I’m still in the hustle. You’d think frantic breakfasts and repeated “please-put-your-shoes-on” would phase out a bit as summer settles in. When you work from home, summer inevitably brings it’s own hustle.

A much needed break arrived last week– I had the joy of attending a truly heartfelt wedding in the Dominican Republic. As fate and fortune would have it, a friend mailed me a book that arrived the day before I left. I’ve grown accustomed to my kindle and light packing so the actual hardcover book in my carry on was itself a step outside my comfort zone.

Present Over Perfect: Leaving Behind Frantic for a Simpler, More Soulful Way of Living by Shauna Niequist is a call to connect rather than just perform and achieve. Niequist used one particularly poignant metaphor. I’m summarizing here, but it’s something like driving at 100 miles an hour and stopping at gas stations, running to the slushy machine and opening her mouth to let in the rich, red, corn syrupy goo before jumping back into the speeding car. She wants one single, ripe strawberry, but her life is pure hustle and goo.

I paint like that sometimes. Punching the clock. Throwing the paint around. Hoping it lands so I can move on to the the next one. I’ve got my entire inventory up right now at EAT New Orleans, a lovely French Quarter restaurant, and I have a big show coming up in late July. I don’t want to have to take down the paintings at EAT (which stay up until August) so I’m trying to create an entirely new set of inventory in about a month’s time. Oh, and it’s summer. I’ve not lined up any camps for my almost five year old and the daily painting of four or five hours I enjoy while he’s at school has been shredded to about one, if I’m lucky.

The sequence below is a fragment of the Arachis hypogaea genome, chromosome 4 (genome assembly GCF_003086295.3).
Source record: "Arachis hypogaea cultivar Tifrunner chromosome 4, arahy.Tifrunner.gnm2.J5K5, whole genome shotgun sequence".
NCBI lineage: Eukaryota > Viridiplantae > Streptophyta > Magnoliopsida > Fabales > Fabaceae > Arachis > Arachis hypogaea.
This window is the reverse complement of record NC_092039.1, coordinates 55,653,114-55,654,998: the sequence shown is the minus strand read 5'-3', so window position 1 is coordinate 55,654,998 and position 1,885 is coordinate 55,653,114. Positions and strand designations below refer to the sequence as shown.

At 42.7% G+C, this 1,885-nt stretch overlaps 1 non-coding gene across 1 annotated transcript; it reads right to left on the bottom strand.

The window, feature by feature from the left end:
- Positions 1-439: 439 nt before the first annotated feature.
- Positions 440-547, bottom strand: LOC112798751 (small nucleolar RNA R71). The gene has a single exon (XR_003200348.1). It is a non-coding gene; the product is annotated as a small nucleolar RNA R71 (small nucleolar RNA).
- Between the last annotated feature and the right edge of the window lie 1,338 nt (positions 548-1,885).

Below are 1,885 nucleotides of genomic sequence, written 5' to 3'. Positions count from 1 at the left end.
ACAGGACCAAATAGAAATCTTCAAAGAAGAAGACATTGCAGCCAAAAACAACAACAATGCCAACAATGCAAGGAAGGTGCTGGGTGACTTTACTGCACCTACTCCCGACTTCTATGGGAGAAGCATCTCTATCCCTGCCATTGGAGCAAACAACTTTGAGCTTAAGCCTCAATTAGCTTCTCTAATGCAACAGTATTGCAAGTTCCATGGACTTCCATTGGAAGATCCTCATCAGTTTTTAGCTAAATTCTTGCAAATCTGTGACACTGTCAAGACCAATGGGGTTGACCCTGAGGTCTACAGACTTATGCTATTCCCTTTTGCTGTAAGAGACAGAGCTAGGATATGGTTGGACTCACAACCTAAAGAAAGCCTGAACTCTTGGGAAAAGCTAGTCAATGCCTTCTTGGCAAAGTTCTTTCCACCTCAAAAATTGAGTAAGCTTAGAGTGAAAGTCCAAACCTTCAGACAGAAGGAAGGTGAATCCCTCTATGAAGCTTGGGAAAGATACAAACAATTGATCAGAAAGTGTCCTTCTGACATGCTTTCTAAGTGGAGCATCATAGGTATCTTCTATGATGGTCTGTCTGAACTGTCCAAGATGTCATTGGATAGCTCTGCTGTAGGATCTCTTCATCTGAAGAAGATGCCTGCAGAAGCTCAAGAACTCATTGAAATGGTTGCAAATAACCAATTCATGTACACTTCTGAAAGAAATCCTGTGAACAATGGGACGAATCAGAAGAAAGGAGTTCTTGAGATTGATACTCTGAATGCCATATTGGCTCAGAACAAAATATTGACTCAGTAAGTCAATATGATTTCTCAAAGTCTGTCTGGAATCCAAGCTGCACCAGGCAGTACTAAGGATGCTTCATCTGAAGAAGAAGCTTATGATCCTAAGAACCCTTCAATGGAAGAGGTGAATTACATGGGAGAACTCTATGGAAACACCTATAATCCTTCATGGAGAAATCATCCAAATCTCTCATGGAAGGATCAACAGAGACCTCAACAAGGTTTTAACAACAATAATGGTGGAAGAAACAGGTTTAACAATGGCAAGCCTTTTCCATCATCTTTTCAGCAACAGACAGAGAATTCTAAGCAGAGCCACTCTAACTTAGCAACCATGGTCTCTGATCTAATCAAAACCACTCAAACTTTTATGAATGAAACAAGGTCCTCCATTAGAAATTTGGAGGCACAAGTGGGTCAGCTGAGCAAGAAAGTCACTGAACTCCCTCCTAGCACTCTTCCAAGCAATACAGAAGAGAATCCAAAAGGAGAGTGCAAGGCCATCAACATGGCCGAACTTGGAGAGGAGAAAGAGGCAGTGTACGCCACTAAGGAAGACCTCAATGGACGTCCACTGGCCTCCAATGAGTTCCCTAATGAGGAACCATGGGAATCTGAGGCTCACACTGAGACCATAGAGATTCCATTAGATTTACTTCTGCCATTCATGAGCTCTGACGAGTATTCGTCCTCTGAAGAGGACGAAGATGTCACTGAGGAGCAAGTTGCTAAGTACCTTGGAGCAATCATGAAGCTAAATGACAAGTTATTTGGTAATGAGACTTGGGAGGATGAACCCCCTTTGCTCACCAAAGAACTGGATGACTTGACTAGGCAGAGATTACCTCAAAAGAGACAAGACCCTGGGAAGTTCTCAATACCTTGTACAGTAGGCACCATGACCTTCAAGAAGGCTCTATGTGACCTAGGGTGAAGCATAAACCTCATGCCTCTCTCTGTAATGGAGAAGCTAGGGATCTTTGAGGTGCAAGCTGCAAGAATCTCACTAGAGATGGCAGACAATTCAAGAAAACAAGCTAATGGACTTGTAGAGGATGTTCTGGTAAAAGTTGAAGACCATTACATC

I just reread that last paragraph and hear it. The “see, look how busy I am” need for you to approve of my hustle.

But I’m trying to change things up. Since reading the book, I’m trying to actually sit down to eat rather than running through the house picking up toys with a mouthful of eggs in my mouth and a cup of coffee gone cold; I’m trying not to use my phone when I’m talking with my son. And I’m trying to connect with my paintings not just spit them out.

On nearly every blog post, I show a finished product. But this is just what I’m working on. They aren’t finished. They may or may not be soon. They are the horizons that I never tire exploring. The lines that blur. The mysteries I’m trying to take in rather than solve. They are my meditation in connection. We will see what transpires.